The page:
Judy Blumenfeld
Licensed Massage Therapist

Allied Healthcare

Massage therapists are one of many allied health professionals making a difference. You may be asking, are Massage Therapists Medical Professionals?

As part of the allied healthcare field, Massage Therapists are Medical Professionals.

What Is an Allied Healthcare Worker?

Up to 60 percent of healthcare workers in the United States are classified as allied health professionals.

 Allied health workers include:

  • Physical, occupational and speech therapists
  • Massage therapists
  • Paramedics
  • Audiologists
  • Anesthesiologists
  • Nurse midwives
  • Dental Hygienists
  • Pharmacists
  • Psychologists
  • Behavioral counselors 

What Does a Massage Therapist Do?

The body has 700 muscles that work in tandem to keep us in motion, it’s a delicate balance that’s prone to injury. Massage therapists work with clients to alleviate pain, heal injuries and reduce tension by manipulating soft tissue. Bodywork is proven to improve both physical and mental well-being. Types of massage include:

  • Swedish
  • Shiatsu
  • Trigger point
  • Deep tissue
  • Hot stone
  • Aromatherapy
  • Sports
  • Reflexology
  • Thai
  • Neuromuscular
  • Prenatal

Each offers unique health benefits such as:

  • Less stress
  • Improved peripheral circulation
  • A stronger immune system
  • Pain relief
  • Flexibility
  • Better mobility
  • Enhanced athletic performance
  • Deeper sleep
  • A brighter mood

Research suggests that massage helps patients better manage chronic conditions like depression, diabetes, hypertension, and heart disease.

Practice Autonomously

Massage therapists govern their own practice and make their own treatment decisions. When working with doctors and physical therapists, they collaborate but make their own treatment decisions.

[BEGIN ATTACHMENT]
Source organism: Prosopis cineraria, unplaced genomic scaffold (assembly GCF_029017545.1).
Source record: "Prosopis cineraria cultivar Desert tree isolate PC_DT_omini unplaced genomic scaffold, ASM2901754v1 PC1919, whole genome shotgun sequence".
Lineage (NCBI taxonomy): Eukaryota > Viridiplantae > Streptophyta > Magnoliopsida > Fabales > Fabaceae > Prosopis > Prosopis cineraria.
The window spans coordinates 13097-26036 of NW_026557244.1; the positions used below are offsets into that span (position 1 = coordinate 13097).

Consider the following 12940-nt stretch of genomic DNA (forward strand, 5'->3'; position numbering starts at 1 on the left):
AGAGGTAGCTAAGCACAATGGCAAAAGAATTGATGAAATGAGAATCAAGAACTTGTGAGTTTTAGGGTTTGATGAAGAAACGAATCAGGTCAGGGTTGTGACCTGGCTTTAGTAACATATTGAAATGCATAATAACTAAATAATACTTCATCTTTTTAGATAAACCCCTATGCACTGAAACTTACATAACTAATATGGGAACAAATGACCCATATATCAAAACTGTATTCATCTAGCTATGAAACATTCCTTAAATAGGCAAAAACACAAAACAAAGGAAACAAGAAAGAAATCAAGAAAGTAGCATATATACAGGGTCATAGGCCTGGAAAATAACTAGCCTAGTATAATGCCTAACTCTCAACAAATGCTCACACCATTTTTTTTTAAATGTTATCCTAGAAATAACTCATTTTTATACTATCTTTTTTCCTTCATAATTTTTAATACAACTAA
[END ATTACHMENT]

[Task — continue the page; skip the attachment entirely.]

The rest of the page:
Create Plans of Care

Massage therapists evaluate their clients and create customized treatment plans to meet their needs. Like doctors, they listen to patients and consider a wide range of factors including conditions for which patients may have been referred. The goal is to approach each patient holistically, as an individual, to provide the best quality care.

Explain Treatment Options

Many aspects of a patient’s life are touched by illness or injury. A persistent sprain is not only painful, but it also impacts mobility and mood and makes simple tasks more difficult. There are usually options for treatment depending on the patient’s preferences. Like doctors, massage therapists review options but let the patients make the decisions.

Do No Harm

As independent professionals, massage therapists are obliged to do no harm. If an exam reveals contraindications to massage or practitioners believe bodywork won’t be beneficial, they put the brakes on treatment.

Collaborate with Other Medical Professionals

No medical professional is an island. Patients benefit most when they have a team of experts contributing to their care. Of the massage therapists who work in medical offices, most collaborate with a broad range of healthcare providers to optimize interventions.